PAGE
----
I've got a large query where a simple subquery optimization dropped it from 8 minutes down to 20 seconds. I'm not sure I understand why the optimization had such a drastic effect.
In essence, here's the problem part:
SELECT (bunch of stuff) FROM a LEFT OUTER JOIN b ON a.ID = b.a LEFT OUTER JOIN c ON b.ID = c.b ... ... INNER JOIN veryLargeTable ON a.ID = veryLargeTable.a AND veryLargeTable.PetID = (SELECT id from Pets WHERE Pets.Name = 'Something') /* BAD! */ ... ...
In all, there are 16 joined tables. If I replace the second predicate of the
veryLargeTable join with a pre-populated variable containing the petID (instead of using the subquery) the entire query speeds up dramatically:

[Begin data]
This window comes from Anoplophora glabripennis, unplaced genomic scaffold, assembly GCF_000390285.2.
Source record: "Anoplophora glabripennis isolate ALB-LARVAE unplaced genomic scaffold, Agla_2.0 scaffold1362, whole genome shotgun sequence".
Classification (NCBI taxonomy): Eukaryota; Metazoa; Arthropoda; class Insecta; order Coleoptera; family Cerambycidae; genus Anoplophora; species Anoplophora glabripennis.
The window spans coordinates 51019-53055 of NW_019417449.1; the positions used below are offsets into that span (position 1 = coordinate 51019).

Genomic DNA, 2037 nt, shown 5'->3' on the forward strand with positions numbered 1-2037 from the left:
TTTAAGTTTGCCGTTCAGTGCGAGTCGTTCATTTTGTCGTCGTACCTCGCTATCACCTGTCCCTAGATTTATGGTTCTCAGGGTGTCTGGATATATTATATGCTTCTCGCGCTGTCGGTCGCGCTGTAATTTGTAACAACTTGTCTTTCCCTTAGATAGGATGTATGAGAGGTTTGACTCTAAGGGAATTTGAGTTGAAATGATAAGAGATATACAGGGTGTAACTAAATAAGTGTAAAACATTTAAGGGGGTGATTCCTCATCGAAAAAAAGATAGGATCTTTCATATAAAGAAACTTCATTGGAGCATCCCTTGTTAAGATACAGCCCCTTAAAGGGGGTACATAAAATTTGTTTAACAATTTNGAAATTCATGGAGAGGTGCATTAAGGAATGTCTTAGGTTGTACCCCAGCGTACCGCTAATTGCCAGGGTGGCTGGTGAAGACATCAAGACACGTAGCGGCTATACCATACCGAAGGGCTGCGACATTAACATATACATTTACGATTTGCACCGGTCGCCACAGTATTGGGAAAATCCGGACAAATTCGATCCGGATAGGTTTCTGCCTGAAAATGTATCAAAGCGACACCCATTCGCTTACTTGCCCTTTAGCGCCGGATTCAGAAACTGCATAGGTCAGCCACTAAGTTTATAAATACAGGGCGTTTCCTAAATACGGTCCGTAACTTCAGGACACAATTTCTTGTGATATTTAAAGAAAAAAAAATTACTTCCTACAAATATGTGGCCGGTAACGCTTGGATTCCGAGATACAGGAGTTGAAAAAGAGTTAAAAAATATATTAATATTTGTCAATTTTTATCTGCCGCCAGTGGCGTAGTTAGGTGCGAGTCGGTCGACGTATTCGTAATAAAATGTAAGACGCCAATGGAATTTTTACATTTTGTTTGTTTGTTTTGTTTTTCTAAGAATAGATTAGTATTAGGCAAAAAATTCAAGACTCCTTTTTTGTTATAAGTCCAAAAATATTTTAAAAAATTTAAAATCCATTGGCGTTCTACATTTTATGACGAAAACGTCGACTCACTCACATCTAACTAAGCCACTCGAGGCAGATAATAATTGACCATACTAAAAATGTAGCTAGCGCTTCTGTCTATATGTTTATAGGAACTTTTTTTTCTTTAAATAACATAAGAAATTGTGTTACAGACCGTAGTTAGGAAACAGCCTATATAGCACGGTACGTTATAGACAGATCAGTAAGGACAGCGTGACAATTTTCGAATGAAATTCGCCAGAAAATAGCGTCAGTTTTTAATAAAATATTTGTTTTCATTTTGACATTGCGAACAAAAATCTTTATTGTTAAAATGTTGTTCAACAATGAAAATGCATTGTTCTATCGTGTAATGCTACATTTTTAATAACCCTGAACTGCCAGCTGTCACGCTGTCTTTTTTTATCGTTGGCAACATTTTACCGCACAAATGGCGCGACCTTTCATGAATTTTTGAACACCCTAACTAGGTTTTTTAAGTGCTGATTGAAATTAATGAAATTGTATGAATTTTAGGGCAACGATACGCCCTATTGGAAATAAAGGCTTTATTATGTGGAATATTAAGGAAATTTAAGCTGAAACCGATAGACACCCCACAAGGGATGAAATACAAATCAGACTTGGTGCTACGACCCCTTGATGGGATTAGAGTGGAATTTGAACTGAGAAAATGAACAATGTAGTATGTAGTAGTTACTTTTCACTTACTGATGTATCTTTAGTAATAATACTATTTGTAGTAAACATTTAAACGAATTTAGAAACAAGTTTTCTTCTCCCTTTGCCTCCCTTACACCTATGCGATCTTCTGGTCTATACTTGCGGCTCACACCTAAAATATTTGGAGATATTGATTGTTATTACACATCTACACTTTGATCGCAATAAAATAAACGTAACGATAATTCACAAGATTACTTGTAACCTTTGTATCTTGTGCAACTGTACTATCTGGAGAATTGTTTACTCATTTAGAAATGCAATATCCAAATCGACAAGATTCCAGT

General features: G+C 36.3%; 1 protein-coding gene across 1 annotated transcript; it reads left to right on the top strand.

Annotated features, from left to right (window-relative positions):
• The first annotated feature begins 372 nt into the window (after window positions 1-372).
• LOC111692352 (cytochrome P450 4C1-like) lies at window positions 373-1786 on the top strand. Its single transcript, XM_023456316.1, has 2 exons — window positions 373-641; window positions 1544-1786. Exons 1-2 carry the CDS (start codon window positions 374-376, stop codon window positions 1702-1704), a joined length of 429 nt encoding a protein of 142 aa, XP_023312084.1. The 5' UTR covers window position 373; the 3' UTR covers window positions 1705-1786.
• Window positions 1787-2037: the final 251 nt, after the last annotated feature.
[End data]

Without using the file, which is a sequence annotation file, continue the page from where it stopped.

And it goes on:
AND veryLargeTable.PetID = @petID /* Awesome! */
(SELECT id from Pets WHERE Name = 'Something') is being executed for every row. There are two things I don't fully understand:
As far as I can tell, this is a non-correlated subquery. The Pets table is not part of the outer query at all. Aren't non-correlated subqueries independently evaluated (and hence optimized)? Why isn't this the case here?
The execution plans are dramatically different. In the failure case (above), the entire subtree deals with an estimated 950k rows. In the win case (using a variable instead of a subquery), there's only about 125k estimated rows. What's going on? Why are so many more rows involved if that subquery is there? The Pets.Name column definitely has unique data (but no unique constraint as far as I can tell).
Note that moving the predicate to the WHERE clause doesn't affect the query in either case, as I would expect, since it's an INNER JOIN.